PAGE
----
Leptospirosis

Author: Marie Hartley, Staff Writer, 2010.


What causes leptospirosis?

Leptospirosis is caused by corkscrew-shaped bacteria belonging to the genus Leptospira. Leptospirosis is a zoonosis (an infectious disease which can be transmitted from animals to humans). Wild and domestic animals such as rodents, dogs, cattle, pigs, and horses are the reservoirs of the disease. Rats are the most common source of the disease worldwide. Leptospires may live for months to years within the kidneys of animals and are excreted in the urine where they can live, outside the body, for several weeks.

Infection is usually transmitted by direct contact with the urine of an infected animal or by contact with a urine-contaminated environment (such as swimming or immersion in contaminated freshwater, or contact with contaminated food or soil). Human-to-human transmission is rare.

The organism gains entry to humans through skin abrasions or the mucous membranes of the nose, mouth, and eyes. The organism then enters the bloodstream, multiplies, and spreads to all organs, particularly the liver and kidneys. In humans, leptospires rarely persist in the kidneys for longer than 60 days. However they can persist in the eyes for much longer.

Where is leptospirosis found?

Leptospirosis is found worldwide, but is more common in tropical countries. The true international incidence of leptospirosis is not known because it is generally under-diagnosed and under-reported. An estimated 100-200 cases are identified annually in the United States.

Risk factors for leptospirosis include:

  • Occupations involving working outdoors or with animals, such as rice and sugar-cane field workers, farmers, sewer workers, veterinarians, dairy workers, and military personnel.
  • Recreational pursuits such as travel to tropical areas, hiking, and swimming, fishing, or rafting in contaminated waters.
  • In endemic areas cases may peak during the rainy season, and may dramatically increase after flooding.
  • In developing countries, urban areas with inadequate sewage disposal and water treatment are an increasingly common source of infection.

Clinical features of leptospirosis

The clinical presentation varies from a mild ‘flu-like illness to a severe illness with multi-organ failure. Some infected persons may have no symptoms at all. Leptospirosis may occur in two phases separated by a period of apparent recovery. If a second phase occurs, it is more severe and may result in kidney or liver failure, or meningitis. This phase is also called Weil disease. Approximately 5-10% of patients develop this severe form.

  • After an incubation period of around 5-14 days the patient abruptly develops a high fever, severe headache, and muscle pain (particularly the calf muscles and lower back).
  • Other symptoms include chills, abdominal pain, bleeding into the skin and mucous membranes (including the lungs), vomiting, and diarrhoea.
  • Liver and kidney involvement is characterised by jaundice and reduced urine output respectively.
  • In severe cases, the heart may be involved, aseptic meningitis may occur, and damage to the vascular system as a whole can result in capillary leakage (shifting of body fluids) and shock. Patients may develop complications such as disseminated intravascular coagulation, thrombotic thrombocytopaenic purpura, and vasculitis.

Skin manifestations include:

  • The classic finding is redness in the conjunctivae of the eyes. This occurs early in the course of the illness.
  • Occasionally patients develop a transient petechial rash (small red, purple, or brown spots) that can involve the palate. If present, the rash often lasts less than 24 hours.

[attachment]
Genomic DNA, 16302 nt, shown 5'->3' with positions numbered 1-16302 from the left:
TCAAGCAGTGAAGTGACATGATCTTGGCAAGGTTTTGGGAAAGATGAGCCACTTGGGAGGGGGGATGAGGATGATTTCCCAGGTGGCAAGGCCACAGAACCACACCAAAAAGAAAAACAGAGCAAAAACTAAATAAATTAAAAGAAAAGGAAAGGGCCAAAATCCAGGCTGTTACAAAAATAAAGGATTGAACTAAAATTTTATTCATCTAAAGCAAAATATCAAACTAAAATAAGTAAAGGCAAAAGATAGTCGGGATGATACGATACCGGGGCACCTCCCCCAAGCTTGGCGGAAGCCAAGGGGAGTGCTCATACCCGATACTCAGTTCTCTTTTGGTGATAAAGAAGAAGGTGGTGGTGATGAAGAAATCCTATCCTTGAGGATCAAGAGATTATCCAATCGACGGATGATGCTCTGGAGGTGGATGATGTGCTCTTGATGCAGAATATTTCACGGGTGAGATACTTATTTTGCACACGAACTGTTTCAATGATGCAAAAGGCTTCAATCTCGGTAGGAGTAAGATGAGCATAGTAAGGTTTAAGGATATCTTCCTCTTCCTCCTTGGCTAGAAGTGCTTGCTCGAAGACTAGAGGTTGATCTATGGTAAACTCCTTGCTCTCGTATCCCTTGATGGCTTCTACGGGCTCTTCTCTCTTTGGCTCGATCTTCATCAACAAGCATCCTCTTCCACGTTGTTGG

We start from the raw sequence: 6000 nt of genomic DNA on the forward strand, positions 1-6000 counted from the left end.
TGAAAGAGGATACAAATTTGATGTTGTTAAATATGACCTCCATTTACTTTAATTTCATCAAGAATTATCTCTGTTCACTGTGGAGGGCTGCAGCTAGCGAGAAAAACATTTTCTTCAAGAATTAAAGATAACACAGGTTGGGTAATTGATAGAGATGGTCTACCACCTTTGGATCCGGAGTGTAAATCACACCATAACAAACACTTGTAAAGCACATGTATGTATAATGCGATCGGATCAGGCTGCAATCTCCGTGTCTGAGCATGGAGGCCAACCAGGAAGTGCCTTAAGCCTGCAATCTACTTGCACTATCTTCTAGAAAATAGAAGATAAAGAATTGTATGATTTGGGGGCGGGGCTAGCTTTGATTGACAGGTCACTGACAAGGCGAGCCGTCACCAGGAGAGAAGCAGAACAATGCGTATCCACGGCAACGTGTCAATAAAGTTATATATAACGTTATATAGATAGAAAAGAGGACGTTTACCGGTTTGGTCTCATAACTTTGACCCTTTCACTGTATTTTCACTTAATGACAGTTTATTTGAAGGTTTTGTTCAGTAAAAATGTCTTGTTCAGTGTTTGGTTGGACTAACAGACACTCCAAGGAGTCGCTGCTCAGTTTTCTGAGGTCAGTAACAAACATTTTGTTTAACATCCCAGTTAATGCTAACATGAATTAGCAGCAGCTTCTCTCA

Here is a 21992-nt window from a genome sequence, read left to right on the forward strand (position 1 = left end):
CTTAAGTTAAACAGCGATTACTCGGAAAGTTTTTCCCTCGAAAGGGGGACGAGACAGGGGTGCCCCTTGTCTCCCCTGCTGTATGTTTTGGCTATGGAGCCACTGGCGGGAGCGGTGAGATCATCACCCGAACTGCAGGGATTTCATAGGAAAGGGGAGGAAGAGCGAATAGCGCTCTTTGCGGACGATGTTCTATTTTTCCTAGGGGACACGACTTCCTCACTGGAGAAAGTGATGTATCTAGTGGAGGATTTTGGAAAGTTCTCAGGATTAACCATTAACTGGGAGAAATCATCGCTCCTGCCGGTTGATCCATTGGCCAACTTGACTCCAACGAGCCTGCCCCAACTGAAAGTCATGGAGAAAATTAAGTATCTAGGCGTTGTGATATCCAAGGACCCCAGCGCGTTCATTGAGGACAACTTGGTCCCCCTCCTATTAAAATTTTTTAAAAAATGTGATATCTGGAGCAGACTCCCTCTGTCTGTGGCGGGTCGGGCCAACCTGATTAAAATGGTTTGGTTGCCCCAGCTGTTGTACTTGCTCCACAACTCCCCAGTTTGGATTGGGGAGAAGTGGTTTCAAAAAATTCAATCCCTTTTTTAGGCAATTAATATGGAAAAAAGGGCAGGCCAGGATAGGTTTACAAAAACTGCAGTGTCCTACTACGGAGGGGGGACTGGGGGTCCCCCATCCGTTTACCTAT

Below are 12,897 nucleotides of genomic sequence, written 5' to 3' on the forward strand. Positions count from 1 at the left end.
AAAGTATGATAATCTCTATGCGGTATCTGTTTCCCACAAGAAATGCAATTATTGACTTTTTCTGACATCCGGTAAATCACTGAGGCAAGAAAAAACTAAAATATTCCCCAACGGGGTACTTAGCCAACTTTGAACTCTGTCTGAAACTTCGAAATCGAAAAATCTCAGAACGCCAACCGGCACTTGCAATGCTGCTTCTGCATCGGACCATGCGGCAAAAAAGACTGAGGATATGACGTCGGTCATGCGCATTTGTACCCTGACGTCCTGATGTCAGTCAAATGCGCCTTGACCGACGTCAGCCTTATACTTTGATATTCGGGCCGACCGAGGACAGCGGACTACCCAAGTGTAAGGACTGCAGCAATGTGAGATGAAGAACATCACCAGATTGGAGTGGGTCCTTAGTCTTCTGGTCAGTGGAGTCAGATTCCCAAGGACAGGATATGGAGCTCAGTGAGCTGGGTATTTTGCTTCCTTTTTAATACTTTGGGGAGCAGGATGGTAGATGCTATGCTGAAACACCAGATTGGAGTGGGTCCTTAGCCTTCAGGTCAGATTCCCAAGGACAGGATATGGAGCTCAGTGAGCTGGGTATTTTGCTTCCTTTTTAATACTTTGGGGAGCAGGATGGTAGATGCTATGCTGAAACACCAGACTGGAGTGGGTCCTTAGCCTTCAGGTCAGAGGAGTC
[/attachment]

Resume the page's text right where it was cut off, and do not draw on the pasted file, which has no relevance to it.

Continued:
• Later in severe disease, jaundice and extensive purpura can develop.

Prognosis

Case-fatality rates in different parts of the world have been reported to range from less than 5% to 30%. However, these figures are not very reliable as the overall occurrence of the disease is unknown. Elderly people and people with impaired immunity are at the highest risk of death.

Diagnosis

Because leptospirosis mimics many other diseases, a plausible history of exposure to infected animals or a contaminated environment is important. Various laboratory tests can be used to confirm infection:

  • Detection of antibodies against leptospires – antibodies appear in the blood about 5–10 days after the onset of disease, but sometimes later, especially if antibiotics have been started.
  • Culture of leptospires from blood, urine, or tissues – leptospires usually circulate in the blood for about 10 days after the onset of the disease. They also appear in other body fluids, such as urine and cerebrospinal fluid, a few days after the onset of disease and penetrate internal organs during this time.
  • Demonstrating the presence of leptospires in tissues using antibodies labelled with fluorescent markers.
  • Other methods may be available in some centres, eg polymerase chain reaction (PCR) and (immuno)staining.

Treatment

Severe cases are usually treated with intravenous benzylpenicillin. Supportive therapy such as renal dialysis and mechanical ventilation may also be required. Less severe cases are treated with oral antibiotics such as doxycycline or amoxicillin. Third-generation cephalosporins and quinolone antibiotics may also be effective.

A Jarisch-Herxheimer reaction may occur after the start of antibiotic therapy. This is a clinical deterioration due to the release of toxins when large numbers of organisms are killed by antibiotics.

Prevention

  • Avoid swimming and other recreational pursuits in water potentially contaminated with animal urine
  • People at occupational risk should wear protective clothing and footwear
  • Antibiotics are sometimes given to prevent infection; they may be effective if short-term exposure is likely

 

Related Information

References:

On DermNet NZ:

Other websites:

Books about skin diseases:

See the DermNet NZ bookstore